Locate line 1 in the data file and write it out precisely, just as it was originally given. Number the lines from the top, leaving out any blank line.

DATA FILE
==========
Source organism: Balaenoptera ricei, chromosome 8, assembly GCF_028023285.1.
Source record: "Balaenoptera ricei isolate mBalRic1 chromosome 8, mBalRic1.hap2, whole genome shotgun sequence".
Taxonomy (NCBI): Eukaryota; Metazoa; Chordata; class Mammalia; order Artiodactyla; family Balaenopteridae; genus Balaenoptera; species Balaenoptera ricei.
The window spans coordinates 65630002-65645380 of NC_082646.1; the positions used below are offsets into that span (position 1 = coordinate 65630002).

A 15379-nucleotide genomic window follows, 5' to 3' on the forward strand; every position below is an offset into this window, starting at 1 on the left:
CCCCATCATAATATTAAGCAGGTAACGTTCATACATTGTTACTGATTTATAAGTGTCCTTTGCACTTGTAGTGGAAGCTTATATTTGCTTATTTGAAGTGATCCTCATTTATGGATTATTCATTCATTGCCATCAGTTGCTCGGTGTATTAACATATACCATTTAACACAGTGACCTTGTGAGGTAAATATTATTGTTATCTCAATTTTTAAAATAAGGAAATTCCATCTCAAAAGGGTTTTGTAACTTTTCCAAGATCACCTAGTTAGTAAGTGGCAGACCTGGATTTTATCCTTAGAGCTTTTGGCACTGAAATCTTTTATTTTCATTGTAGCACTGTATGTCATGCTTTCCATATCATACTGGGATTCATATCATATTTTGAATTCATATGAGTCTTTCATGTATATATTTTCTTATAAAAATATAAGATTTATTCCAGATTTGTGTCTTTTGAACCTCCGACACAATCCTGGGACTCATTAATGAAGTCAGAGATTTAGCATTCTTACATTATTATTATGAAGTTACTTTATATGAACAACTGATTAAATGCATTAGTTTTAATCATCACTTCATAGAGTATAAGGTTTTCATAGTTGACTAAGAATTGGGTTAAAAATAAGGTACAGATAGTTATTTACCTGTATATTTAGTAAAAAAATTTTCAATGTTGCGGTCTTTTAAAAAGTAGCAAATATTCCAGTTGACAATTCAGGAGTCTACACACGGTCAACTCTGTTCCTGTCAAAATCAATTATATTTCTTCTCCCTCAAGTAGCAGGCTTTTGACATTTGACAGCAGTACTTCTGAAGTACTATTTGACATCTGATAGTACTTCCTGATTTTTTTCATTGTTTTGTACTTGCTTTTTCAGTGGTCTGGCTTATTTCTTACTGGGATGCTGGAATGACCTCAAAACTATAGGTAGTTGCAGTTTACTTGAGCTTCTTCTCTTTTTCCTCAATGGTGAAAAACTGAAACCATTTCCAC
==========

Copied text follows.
Source organism: Balaenoptera ricei, chromosome 8, assembly GCF_028023285.1.